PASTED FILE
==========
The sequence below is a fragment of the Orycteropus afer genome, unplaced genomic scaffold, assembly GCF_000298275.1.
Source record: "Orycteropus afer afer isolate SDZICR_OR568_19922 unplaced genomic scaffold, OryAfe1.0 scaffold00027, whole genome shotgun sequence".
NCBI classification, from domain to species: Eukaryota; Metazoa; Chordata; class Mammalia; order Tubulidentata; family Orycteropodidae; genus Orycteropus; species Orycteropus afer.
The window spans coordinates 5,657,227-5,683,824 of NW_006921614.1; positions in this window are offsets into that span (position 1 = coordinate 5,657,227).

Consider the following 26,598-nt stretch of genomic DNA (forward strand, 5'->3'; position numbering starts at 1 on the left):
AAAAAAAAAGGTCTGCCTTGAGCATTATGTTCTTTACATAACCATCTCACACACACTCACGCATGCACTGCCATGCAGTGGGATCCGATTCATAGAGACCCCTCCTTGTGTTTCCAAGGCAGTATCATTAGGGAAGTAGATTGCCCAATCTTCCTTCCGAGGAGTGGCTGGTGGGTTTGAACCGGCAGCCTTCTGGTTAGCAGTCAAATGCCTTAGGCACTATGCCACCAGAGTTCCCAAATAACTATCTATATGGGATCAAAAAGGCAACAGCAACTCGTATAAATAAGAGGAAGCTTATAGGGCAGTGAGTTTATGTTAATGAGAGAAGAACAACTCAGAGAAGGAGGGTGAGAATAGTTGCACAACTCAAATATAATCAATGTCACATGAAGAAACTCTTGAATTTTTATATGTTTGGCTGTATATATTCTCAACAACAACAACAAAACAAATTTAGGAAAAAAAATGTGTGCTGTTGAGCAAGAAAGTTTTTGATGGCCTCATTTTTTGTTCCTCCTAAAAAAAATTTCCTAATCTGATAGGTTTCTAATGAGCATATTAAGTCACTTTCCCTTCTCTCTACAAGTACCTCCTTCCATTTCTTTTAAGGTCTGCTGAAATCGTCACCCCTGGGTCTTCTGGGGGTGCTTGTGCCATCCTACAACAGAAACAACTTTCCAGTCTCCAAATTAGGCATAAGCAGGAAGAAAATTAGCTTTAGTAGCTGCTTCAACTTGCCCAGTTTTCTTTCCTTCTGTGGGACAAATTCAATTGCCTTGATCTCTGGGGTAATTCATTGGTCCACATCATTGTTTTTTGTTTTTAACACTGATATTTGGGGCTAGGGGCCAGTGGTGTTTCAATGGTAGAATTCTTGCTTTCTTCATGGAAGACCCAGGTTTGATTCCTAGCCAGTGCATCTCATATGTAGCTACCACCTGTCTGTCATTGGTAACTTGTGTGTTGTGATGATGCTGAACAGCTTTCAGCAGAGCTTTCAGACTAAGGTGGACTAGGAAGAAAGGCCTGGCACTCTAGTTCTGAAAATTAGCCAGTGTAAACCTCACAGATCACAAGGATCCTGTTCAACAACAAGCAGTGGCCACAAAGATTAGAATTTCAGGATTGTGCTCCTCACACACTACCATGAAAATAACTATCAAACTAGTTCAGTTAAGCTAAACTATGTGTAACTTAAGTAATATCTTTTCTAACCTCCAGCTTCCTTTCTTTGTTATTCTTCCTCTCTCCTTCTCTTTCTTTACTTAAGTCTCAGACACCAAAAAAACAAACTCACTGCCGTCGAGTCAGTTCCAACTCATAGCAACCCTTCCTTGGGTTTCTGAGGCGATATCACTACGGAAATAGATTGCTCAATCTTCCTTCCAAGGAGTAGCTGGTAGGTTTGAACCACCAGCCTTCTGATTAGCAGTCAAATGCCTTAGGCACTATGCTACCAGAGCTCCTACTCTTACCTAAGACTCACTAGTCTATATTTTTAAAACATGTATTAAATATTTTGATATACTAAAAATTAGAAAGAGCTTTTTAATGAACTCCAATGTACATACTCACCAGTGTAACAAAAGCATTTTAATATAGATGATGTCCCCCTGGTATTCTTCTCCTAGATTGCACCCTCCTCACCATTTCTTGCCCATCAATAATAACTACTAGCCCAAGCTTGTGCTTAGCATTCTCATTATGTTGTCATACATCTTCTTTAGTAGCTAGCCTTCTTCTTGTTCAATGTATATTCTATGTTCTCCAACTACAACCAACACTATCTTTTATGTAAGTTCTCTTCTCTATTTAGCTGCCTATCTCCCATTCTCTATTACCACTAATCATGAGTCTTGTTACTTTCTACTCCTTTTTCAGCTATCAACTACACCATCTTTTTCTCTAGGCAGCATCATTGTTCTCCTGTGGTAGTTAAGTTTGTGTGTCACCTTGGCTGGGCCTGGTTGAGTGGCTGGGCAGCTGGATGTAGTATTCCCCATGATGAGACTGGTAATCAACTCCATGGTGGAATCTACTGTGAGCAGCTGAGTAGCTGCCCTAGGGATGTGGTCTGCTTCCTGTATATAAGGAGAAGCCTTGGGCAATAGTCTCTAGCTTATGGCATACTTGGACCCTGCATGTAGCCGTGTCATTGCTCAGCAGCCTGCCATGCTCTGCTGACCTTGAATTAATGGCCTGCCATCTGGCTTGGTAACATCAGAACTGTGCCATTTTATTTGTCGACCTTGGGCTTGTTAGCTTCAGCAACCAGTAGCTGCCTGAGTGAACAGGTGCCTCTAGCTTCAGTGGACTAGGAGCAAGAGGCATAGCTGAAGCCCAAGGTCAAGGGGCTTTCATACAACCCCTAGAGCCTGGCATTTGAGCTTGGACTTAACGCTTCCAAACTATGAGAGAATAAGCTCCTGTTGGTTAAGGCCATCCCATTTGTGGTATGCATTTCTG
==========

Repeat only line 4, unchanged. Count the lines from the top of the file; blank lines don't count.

The window spans coordinates 5,657,227-5,683,824 of NW_006921614.1; positions in this window are offsets into that span (position 1 = coordinate 5,657,227).